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Int J Oncol. 2007 Aug;31(2):303-12.

Immune-surveillance and programmed cell death-related genes are significantly overexpressed in the normal breast epithelium of postmenopausal parous women.

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Breast Cancer Research Laboratory, Fox Chase Cancer Center, Philadelphia, PA 19111, USA.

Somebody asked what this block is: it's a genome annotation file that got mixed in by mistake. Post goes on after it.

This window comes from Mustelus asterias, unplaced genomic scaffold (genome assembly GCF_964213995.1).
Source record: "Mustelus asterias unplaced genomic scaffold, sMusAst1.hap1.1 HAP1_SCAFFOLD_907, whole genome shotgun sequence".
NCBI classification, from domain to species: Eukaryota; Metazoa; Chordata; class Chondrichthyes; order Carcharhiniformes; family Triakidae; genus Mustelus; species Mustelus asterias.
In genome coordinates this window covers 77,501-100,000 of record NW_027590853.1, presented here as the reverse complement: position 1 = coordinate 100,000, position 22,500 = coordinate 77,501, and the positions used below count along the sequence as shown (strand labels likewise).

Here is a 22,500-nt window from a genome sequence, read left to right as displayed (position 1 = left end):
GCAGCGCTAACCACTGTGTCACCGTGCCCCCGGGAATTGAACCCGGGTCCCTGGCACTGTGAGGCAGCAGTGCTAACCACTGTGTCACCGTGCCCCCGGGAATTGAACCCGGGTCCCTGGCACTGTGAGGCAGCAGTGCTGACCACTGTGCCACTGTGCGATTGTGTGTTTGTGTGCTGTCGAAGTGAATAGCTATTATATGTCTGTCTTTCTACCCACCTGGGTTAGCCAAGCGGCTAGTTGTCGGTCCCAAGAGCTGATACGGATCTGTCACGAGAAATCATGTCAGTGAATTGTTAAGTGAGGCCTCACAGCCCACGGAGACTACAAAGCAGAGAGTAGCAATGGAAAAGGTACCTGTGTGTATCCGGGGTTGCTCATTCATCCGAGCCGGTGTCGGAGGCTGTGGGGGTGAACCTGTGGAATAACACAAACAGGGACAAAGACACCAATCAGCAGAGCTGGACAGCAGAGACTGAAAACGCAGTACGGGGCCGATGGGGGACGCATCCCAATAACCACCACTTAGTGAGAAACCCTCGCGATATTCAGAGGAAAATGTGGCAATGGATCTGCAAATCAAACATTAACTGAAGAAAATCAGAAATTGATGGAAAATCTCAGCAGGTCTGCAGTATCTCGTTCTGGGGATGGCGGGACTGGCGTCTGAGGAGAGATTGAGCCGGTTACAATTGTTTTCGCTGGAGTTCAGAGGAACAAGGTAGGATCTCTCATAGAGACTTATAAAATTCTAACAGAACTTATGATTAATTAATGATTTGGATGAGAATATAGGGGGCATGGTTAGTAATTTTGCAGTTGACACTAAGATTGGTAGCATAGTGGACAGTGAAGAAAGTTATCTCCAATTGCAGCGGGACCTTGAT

Endocrine and reproductive influences significantly affect the lifetime risk of breast cancer. Nulliparity is one of the most firmly established risk factors for breast cancer, whereas early full-term pregnancy and parity confer a significant protection. The breast attains its maximum development during pregnancy and lactation. After menopause the breast regresses in both nulliparous and parous women containing lobular structures designated lobules type 1 (Lob 1). We have postulated that the degree of differentiation acquired through early pregnancy changes the 'genomic signature' that differentiates the Lob 1 from the early parous women from that of the nulliparous women by shifting the Stem cell 1 to a Stem cell 2, making this the mechanism of protection conferred by early full-term pregnancy. In order to elucidate the molecular pathways through which pregnancy exerts a protective effect, we have analyzed the genomic profile of Lob 1 present in reduction mammoplasty specimens obtained from parous and nulliparous postmenopausal women. The genes differentially expressed are related to immune-surveillance, DNA repair, programmed cell death, transcription, and chromatin structure/activators/co-activator. In the present study we performed real-time RT-PCR using a low-density array or a microfluid card for genes related to the immune system and programmed cell death, using 18S as an internal control [TaqMan(R) Low Density Array Human Immune Panel (Applied Biosystems)]. Breast epithelial cells from parous women significantly overexpressed 17 out of 20 genes (p<0.001) with respect to the nulliparous breast. BCL2-associated X protein, Complement component 3, CD45 antigen, glyceraldehyde-3-phosphate dehydrogenase, granulysin, and chemokine (C-C motif) ligand 19 were expressed more than 30-fold with respect to nulliparous breast cells. Only three out of 20 genes [selectin P (granule membrane protein 140 kDa, antigen CD62), Fas (TNF receptor superfamily, member 6) and chemokine (C-X-C motif) ligand 11], were downregulated in parous breast with respect to nulliparous breast cells. The data lead us to conclude that an early pregnancy, by shifting the Stem cell 1 to Stem cell 2, makes the latter more easily recognized by the immune-surveillance system, which initiates the programmed cell death pathway if exposure to toxic or carcinogenic agents occurs.

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